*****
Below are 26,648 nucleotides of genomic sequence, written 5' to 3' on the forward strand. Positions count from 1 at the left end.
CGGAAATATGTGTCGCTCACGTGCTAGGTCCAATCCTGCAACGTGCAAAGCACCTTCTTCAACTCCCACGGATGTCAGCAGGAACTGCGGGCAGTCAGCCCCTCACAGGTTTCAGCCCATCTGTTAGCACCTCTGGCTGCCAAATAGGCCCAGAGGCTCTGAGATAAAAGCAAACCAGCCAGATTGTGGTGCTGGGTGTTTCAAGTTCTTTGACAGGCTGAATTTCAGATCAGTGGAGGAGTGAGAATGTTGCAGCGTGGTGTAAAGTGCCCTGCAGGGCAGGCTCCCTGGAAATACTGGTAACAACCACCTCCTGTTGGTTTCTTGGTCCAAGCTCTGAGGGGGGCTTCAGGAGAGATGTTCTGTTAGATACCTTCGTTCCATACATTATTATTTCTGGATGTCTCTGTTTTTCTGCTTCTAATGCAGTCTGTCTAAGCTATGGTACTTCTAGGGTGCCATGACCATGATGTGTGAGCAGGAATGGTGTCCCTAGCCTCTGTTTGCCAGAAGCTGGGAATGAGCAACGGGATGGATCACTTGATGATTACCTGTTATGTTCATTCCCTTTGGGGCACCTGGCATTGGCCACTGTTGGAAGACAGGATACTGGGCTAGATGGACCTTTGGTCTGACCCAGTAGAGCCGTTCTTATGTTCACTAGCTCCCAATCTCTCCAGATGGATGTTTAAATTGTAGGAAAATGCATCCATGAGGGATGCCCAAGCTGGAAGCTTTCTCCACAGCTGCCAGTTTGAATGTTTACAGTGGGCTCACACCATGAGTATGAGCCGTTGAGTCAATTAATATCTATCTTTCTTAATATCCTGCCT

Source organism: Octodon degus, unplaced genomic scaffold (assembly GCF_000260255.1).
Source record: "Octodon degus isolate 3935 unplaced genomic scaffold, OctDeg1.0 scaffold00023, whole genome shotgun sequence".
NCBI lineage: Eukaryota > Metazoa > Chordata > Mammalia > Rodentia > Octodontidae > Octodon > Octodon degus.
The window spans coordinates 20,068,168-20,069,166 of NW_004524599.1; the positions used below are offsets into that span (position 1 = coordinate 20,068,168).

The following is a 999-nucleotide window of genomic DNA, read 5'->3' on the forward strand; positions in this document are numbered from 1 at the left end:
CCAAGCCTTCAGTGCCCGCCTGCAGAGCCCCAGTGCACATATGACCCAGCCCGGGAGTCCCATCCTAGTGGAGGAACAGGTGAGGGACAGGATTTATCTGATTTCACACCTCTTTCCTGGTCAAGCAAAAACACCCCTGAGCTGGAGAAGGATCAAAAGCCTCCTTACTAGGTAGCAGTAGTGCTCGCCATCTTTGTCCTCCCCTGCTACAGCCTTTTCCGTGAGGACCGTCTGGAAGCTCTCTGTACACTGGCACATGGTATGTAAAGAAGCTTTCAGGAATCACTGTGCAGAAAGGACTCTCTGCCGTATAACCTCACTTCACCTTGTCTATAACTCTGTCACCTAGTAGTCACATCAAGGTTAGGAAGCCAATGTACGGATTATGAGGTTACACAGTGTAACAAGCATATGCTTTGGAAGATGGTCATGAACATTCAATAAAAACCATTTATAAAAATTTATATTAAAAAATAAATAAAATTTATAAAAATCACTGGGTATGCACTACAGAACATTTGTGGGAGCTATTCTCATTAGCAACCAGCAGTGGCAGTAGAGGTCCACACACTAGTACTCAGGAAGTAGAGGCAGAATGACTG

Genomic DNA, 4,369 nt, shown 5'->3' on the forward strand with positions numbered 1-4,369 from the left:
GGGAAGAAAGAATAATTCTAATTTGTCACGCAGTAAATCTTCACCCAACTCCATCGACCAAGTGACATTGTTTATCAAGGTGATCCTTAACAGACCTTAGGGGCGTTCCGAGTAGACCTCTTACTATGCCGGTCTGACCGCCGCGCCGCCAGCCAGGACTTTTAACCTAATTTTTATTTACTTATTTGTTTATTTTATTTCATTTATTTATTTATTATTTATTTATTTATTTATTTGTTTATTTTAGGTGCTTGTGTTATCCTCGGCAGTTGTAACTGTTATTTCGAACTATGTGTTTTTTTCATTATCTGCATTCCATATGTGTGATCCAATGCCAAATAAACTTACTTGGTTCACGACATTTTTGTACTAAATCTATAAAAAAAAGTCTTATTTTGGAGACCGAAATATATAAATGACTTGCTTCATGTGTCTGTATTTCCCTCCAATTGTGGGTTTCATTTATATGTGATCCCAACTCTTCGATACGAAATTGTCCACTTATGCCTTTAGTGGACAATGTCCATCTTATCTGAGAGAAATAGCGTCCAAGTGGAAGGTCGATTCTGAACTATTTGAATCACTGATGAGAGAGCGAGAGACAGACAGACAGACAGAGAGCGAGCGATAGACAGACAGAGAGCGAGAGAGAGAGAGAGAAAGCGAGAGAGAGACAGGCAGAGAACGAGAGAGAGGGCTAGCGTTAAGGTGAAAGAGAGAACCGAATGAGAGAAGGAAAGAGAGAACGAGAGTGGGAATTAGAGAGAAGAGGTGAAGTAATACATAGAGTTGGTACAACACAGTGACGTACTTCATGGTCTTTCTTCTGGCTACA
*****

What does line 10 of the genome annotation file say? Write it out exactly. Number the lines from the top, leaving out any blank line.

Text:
GGGAAGAAAGAATAATTCTAATTTGTCACGCAGTAAATCTTCACCCAACTCCATCGACCAAGTGACATTGTTTATCAAGGTGATCCTTAACAGACCTTAGGGGCGTTCCGAGTAGACCTCTTACTATGCCGGTCTGACCGCCGCGCCGCCAGCCAGGACTTTTAACCTAATTTTTATTTACTTATTTGTTTATTTTATTTCATTTATTTATTTATTATTTATTTATTTATTTATTTGTTTATTTTAGGTGCTTGTGTTATCCTCGGCAGTTGTAACTGTTATTTCGAACTATGTGTTTTTTTCATTATCTGCATTCCATATGTGTGATCCAATGCCAAATAAACTTACTTGGTTCACGACATTTTTGTACTAAATCTATAAAAAAAAGTCTTATTTTGGAGACCGAAATATATAAATGACTTGCTTCATGTGTCTGTATTTCCCTCCAATTGTGGGTTTCATTTATATGTGATCCCAACTCTTCGATACGAAATTGTCCACTTATGCCTTTAGTGGACAATGTCCATCTTATCTGAGAGAAATAGCGTCCAAGTGGAAGGTCGATTCTGAACTATTTGAATCACTGATGAGAGAGCGAGAGACAGACAGACAGACAGAGAGCGAGCGATAGACAGACAGAGAGCGAGAGAGAGAGAGAGAAAGCGAGAGAGAGACAGGCAGAGAACGAGAGAGAGGGCTAGCGTTAAGGTGAAAGAGAGAACCGAATGAGAGAAGGAAAGAGAGAACGAGAGTGGGAATTAGAGAGAAGAGGTGAAGTAATACATAGAGTTGGTACAACACAGTGACGTACTTCATGGTCTTTCTTCTGGCTACA